So, unless you want fuel prices to set your posteriors on fire, click on this site now. I ain’t gassing you know!

Tuesday, October 05, 2004

In case, you forgot Belsan

RAFAH, Gaza Strip, Oct 5 (Reuters) - Israeli soldiers shot dead a 13-year-old Palestinian schoolgirl in the southern Gaza Strip on Tuesday after she approached an army watchtower in a tense border zone, witnesses said.
An Israeli military source said the girl was shot inside a restricted area when soldiers suspected she had a bomb. Palestinian medics said she had been hit by 20 bullets.
Iman al-Hams and two other girls, all of them wearing school uniforms, passed a watchtower in Rafah refugee camp near the Egyptian border, a scene of frequent violence in a 4-year-old uprising, Palestinian witnesses said.
“Israeli soldiers stormed the area, the girl left the bag and tried to run,” said one. “Bullets hit the bag and then soldiers opened fire on the girl.”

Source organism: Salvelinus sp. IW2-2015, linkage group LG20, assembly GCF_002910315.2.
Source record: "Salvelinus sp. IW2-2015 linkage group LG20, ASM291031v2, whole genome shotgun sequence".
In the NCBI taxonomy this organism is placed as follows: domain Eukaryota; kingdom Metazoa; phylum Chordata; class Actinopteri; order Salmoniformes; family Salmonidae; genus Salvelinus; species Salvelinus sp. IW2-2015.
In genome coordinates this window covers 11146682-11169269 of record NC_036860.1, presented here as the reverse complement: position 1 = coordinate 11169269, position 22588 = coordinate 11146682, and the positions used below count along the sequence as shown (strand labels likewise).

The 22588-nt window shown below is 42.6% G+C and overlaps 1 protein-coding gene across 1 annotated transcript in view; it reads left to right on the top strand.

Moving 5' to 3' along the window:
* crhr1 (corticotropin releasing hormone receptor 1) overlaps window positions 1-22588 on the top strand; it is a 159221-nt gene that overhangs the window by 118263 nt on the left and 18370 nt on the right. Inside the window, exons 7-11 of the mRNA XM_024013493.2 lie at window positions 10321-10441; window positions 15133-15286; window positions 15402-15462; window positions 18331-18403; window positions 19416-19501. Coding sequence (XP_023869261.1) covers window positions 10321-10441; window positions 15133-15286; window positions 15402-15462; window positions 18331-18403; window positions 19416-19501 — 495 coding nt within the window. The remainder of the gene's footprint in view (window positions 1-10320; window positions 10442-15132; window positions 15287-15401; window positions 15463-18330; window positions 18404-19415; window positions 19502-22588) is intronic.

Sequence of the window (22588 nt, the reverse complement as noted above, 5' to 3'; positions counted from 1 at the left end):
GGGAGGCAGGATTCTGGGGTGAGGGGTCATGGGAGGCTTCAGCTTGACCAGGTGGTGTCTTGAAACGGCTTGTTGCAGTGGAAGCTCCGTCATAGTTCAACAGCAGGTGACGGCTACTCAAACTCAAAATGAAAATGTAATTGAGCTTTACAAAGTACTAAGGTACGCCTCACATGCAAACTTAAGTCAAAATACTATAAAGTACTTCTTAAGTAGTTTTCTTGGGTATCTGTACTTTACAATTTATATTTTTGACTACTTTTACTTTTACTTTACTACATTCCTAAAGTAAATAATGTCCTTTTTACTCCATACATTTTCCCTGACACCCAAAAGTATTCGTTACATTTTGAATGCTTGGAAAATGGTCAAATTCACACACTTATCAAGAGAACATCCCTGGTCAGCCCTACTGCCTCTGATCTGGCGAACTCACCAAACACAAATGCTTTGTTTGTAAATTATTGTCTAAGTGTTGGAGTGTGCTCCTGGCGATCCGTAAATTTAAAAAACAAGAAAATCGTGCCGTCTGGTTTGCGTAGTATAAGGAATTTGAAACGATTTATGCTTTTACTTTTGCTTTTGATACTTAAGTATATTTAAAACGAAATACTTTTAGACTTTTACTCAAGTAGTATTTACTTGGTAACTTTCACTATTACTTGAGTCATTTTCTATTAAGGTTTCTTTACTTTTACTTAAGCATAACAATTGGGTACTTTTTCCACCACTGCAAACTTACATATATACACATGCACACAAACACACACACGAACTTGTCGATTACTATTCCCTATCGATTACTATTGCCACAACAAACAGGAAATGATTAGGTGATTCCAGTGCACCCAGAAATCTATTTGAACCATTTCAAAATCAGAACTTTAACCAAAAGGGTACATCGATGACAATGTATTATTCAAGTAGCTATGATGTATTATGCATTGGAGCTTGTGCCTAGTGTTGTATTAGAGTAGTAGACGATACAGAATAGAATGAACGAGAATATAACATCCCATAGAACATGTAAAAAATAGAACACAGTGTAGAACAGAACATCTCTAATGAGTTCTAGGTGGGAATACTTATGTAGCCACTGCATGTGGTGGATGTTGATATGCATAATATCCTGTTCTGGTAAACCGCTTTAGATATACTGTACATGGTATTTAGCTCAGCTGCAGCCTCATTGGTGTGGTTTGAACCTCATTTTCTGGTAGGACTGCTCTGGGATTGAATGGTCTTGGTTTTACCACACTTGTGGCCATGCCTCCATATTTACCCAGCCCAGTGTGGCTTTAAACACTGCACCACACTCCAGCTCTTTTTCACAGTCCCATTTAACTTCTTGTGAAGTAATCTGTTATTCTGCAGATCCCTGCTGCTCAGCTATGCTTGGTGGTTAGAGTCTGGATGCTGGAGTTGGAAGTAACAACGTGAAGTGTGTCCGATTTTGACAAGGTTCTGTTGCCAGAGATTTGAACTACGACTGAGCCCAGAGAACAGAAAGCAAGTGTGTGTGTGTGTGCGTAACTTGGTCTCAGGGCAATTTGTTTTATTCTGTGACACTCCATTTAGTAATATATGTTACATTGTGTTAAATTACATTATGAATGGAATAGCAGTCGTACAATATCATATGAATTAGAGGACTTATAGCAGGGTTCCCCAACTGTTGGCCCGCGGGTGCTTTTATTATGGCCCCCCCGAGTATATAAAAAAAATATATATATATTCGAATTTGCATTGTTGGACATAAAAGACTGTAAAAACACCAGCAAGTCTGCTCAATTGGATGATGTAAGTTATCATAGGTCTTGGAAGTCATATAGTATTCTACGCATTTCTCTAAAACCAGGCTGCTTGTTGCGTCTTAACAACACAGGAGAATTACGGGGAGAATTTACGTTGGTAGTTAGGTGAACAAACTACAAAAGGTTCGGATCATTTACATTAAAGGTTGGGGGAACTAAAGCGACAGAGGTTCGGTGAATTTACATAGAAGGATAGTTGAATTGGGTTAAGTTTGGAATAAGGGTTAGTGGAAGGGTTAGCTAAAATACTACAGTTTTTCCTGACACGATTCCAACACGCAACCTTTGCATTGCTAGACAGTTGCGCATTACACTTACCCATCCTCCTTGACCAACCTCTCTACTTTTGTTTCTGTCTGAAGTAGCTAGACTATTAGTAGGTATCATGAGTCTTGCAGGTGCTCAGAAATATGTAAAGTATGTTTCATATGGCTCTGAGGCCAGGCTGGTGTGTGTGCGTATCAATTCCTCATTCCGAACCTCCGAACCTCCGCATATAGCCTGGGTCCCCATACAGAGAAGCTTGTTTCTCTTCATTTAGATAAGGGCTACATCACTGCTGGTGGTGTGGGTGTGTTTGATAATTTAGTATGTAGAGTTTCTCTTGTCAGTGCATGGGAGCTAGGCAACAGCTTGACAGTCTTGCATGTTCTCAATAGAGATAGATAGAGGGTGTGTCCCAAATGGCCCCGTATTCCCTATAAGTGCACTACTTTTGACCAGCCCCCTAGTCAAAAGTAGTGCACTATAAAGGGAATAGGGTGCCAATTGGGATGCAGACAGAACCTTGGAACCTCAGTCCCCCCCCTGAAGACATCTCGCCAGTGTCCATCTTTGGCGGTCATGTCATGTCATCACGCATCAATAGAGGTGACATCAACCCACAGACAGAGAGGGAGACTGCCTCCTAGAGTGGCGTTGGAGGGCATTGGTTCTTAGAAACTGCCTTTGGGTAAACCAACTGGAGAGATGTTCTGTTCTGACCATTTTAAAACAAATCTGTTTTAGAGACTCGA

An Israeli military source said the girl entered an area that was clearly marked with no-entry signs at a time there had been shooting from Rafah.
Soldiers opened fire towards her after she dropped her bag and ran. They suspected that the bag contained a bomb, the source said, but had not yet checked.
“She was peppered with bullets, in the head, chest, legs,” said Iman’s brother, Ehab, 25.
Rafah is well away from the northern Gaza Strip, where Israeli troops have killed 67 Palestinians in a six-day-old offensive launched after a rocket fired by militants killed two children in an Israeli town.

Friday, October 01, 2004

Make water, not war

“Politics is the most concentrated expression of economics and war is the most concentrated form of politics.”
I remember reading an article, a couple of years ago, which spoke about how water and the struggle to control this fast-dwindling natural resource could trigger World War III. The article was written in the context of the Israeli-Palestinian conflict. In fact a Google search turned up a pretty detailed site ( ) on water being the spark for conflict in the region.